Many public and private initiatives are underway to collect and share genomic, personal, and medical data on a massive scale for research and clinical use. Ideally, these efforts will contribute to the creation of a medical information commons, a comprehensive networked data resource widely available for research and clinical care. The success and value of a medical information commons will depend on developing effective policies and practices to address longstanding concerns about privacy, security, and data ownership.
Through a National Human Genome Research Institute project, AIR supported the Baylor College of Medicine in using deliberative methods to obtain informed public input on the values, rights, and interests of individuals whose data may populate the information commons. AIR developed background materials, conducted cognitive testing of materials, and enrolled participants for Citizens’ Panels at three sites to present integrated analyses of governance models to understand stakeholder views.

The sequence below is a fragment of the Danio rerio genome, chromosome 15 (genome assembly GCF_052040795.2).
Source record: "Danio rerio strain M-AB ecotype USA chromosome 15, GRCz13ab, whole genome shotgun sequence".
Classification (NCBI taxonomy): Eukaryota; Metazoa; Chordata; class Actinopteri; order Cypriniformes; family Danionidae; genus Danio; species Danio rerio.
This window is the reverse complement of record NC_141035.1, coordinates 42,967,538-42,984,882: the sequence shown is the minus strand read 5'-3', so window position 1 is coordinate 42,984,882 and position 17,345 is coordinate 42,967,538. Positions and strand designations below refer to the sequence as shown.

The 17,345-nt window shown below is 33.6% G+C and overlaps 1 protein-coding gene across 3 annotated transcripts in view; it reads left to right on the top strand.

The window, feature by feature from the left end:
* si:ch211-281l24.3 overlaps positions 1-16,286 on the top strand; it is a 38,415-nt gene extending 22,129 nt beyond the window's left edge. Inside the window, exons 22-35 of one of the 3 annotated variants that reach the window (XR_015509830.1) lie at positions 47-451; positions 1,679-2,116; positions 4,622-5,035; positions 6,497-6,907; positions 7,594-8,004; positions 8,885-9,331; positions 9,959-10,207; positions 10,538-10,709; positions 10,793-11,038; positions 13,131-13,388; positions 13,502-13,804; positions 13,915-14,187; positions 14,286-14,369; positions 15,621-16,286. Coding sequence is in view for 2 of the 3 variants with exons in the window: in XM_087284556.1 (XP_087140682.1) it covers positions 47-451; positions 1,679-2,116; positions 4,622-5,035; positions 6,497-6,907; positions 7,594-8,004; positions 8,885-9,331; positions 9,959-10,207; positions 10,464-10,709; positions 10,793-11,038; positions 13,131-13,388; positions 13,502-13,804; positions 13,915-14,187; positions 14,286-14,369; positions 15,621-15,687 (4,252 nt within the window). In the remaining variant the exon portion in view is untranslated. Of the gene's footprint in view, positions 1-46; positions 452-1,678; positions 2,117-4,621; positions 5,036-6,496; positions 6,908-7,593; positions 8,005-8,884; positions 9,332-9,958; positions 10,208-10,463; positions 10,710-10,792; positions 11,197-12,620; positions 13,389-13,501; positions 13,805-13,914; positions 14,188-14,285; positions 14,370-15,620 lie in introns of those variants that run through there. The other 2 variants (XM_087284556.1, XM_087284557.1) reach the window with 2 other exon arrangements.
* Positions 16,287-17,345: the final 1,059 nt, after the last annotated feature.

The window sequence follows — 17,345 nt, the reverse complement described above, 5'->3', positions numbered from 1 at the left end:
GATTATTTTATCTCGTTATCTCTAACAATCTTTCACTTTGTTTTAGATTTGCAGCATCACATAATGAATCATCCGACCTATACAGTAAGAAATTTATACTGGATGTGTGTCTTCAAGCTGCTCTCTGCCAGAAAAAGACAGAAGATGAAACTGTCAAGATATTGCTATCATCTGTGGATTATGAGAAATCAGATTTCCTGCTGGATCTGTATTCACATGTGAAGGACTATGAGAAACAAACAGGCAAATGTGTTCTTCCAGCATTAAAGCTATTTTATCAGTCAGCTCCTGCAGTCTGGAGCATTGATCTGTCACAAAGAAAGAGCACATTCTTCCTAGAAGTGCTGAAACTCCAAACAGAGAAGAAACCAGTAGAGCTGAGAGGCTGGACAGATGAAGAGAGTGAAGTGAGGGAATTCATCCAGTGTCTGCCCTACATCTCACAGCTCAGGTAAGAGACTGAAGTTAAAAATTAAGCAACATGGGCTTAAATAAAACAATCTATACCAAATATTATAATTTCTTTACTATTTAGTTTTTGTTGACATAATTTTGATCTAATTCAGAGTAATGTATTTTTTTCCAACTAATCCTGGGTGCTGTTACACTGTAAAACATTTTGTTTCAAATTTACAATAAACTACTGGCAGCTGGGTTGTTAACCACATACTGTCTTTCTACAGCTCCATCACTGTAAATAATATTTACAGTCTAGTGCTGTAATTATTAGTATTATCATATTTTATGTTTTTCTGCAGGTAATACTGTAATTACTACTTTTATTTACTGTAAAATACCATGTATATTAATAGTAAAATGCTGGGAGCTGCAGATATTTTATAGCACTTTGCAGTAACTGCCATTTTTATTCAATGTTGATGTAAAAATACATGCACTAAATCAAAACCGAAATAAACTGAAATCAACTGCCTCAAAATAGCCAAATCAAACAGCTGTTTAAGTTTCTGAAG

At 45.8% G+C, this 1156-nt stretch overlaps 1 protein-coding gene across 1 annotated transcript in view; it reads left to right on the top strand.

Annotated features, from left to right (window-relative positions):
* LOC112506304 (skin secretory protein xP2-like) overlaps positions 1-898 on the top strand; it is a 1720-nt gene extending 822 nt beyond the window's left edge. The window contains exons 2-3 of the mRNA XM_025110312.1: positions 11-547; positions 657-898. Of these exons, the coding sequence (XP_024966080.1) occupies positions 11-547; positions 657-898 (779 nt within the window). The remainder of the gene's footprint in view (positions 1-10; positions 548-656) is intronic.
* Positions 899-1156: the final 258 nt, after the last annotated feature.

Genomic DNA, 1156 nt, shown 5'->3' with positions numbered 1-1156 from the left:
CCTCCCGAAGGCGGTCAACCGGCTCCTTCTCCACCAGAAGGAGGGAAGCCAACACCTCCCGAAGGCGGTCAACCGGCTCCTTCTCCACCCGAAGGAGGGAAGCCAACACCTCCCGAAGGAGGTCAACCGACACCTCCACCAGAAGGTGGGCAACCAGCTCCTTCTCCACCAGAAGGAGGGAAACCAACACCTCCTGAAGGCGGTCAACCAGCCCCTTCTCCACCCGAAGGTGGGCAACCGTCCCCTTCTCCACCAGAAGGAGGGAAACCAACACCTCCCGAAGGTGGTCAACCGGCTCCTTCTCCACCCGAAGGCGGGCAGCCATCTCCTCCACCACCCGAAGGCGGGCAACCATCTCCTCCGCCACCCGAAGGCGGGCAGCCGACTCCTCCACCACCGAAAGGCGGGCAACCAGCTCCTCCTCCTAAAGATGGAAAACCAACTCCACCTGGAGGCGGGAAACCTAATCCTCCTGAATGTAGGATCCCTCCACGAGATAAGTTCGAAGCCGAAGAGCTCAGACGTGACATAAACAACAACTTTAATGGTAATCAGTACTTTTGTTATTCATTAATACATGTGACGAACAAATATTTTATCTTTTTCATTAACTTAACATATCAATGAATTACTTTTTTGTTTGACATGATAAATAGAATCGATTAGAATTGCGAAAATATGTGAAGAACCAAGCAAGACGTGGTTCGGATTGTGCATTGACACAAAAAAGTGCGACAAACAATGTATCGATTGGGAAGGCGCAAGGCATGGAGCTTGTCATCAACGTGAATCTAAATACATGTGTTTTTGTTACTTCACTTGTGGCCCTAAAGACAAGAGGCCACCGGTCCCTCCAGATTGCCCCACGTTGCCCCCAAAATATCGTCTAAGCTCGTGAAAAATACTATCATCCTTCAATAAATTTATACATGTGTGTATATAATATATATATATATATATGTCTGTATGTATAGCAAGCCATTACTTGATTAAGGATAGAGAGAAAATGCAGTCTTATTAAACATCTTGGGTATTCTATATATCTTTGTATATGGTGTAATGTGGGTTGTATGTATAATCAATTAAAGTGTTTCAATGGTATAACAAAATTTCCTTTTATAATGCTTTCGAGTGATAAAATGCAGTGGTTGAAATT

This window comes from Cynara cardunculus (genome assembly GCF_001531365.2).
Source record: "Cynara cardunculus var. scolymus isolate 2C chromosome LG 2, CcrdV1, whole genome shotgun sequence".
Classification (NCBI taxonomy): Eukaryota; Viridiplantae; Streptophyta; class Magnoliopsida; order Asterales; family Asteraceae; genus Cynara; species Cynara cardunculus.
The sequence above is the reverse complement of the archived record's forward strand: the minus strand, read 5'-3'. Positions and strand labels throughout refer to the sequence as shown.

AIR researchers coauthored a Journal of Law, Medicine & Ethics article—Hopeful and Concerned: Public Input on Building a Trustworthy Medical Information Commons—finding that people support sharing personal information, including genetic data, to improve health and health care but worry about discrimination and other inappropriate uses without strong privacy safeguards. Overall, participants concluded that ensuring the benefits and harms of “biomedical big data” are shared equitably is an important guiding principle for medical information commons.